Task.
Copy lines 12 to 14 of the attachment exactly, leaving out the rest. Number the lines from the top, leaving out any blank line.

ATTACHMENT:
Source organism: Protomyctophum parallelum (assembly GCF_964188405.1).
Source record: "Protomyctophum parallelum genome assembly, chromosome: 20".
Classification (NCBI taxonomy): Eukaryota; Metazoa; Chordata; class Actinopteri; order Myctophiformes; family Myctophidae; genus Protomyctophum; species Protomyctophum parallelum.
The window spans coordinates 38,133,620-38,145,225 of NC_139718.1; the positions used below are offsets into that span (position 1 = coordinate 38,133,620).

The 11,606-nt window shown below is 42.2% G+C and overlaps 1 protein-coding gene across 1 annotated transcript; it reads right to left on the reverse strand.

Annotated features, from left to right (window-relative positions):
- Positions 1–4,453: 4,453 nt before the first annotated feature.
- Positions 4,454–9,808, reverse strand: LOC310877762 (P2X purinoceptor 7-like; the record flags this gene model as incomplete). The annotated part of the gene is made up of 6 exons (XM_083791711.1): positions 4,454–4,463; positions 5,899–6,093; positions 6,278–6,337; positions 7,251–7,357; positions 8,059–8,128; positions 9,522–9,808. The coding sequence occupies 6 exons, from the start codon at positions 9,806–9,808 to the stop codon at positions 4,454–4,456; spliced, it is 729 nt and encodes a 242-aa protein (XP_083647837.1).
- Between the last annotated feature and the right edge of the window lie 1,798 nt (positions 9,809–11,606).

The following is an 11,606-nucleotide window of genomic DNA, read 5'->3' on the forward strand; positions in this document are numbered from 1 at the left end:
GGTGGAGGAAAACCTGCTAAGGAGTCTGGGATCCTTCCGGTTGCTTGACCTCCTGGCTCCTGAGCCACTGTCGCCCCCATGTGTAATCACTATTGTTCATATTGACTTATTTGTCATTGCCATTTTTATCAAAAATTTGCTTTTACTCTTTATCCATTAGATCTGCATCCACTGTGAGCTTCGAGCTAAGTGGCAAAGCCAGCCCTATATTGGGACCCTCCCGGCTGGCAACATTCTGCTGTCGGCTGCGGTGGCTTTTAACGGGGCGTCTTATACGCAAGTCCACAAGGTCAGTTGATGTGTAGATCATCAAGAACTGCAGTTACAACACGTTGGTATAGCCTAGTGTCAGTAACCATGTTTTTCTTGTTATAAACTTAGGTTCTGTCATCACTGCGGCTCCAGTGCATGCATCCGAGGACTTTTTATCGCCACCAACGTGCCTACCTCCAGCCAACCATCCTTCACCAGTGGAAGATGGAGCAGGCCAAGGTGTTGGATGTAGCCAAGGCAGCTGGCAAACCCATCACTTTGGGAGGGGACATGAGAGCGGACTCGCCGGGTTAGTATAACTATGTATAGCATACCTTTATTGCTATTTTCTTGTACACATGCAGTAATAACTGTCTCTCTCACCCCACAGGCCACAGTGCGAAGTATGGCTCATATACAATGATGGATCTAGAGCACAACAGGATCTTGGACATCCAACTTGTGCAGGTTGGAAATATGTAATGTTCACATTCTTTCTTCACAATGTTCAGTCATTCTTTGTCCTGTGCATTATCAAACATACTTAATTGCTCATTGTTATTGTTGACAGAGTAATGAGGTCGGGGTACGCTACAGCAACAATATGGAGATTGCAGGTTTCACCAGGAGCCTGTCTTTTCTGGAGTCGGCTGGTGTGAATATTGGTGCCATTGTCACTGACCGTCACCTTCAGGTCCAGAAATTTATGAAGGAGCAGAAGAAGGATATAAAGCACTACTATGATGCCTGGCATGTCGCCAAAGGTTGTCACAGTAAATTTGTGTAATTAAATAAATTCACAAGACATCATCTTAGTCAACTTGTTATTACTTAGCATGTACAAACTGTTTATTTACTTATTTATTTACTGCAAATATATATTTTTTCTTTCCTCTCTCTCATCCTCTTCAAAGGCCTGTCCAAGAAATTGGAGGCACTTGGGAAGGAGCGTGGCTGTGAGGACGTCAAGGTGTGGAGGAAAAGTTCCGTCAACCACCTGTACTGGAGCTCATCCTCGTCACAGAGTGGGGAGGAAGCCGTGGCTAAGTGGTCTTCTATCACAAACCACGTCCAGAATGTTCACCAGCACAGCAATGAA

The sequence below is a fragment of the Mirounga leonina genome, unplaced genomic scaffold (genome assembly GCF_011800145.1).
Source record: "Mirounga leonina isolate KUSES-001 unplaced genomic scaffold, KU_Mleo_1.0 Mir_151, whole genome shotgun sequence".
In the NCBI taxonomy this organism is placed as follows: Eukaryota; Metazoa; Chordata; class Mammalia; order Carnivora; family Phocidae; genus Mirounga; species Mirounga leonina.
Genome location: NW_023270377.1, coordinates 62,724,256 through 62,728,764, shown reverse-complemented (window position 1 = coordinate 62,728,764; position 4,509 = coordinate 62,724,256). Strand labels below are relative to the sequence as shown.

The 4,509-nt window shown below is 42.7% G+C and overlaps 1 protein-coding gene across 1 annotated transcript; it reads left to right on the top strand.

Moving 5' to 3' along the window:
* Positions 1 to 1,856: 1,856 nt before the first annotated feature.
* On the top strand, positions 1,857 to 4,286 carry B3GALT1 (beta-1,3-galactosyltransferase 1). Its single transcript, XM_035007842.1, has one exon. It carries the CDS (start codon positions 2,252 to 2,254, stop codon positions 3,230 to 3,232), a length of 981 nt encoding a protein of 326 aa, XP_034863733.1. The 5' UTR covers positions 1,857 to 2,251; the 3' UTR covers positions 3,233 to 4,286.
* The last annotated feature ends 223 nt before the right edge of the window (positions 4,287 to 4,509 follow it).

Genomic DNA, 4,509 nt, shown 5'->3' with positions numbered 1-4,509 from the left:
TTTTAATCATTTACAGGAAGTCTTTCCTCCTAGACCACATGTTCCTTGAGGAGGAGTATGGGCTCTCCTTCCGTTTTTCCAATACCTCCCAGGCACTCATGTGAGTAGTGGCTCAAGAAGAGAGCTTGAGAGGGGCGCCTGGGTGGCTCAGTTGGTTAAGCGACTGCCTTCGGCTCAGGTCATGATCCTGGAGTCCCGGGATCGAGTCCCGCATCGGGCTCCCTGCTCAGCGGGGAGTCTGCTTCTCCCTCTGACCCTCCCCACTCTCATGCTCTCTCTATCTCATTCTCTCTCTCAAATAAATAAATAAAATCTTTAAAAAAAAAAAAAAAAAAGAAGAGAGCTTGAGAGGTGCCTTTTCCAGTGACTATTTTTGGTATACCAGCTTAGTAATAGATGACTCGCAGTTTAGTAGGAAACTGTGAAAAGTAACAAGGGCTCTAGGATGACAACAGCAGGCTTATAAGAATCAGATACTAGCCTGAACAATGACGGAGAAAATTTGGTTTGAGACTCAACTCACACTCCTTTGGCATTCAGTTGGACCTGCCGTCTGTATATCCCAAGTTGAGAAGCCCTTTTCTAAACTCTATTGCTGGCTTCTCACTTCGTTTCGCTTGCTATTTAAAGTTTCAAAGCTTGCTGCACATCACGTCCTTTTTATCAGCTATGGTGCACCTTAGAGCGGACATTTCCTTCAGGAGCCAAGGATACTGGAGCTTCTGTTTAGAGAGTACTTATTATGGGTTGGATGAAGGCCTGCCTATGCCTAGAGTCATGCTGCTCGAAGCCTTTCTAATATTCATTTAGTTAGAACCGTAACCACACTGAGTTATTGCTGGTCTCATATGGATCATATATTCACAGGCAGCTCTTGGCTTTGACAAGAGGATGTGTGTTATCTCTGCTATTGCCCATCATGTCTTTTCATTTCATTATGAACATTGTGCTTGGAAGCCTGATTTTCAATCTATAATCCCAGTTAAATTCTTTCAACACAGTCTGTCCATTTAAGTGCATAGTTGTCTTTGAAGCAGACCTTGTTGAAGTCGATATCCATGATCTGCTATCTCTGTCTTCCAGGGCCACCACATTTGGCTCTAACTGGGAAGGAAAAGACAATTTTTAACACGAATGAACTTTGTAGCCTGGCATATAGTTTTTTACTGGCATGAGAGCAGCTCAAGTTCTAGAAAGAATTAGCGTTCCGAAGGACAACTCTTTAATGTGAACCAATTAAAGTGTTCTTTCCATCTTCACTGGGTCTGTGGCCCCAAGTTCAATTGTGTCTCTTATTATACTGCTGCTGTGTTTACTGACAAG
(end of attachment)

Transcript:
The sequence below is a fragment of the Mirounga leonina genome, unplaced genomic scaffold (genome assembly GCF_011800145.1).
Source record: "Mirounga leonina isolate KUSES-001 unplaced genomic scaffold, KU_Mleo_1.0 Mir_151, whole genome shotgun sequence".
In the NCBI taxonomy this organism is placed as follows: Eukaryota; Metazoa; Chordata; class Mammalia; order Carnivora; family Phocidae; genus Mirounga; species Mirounga leonina.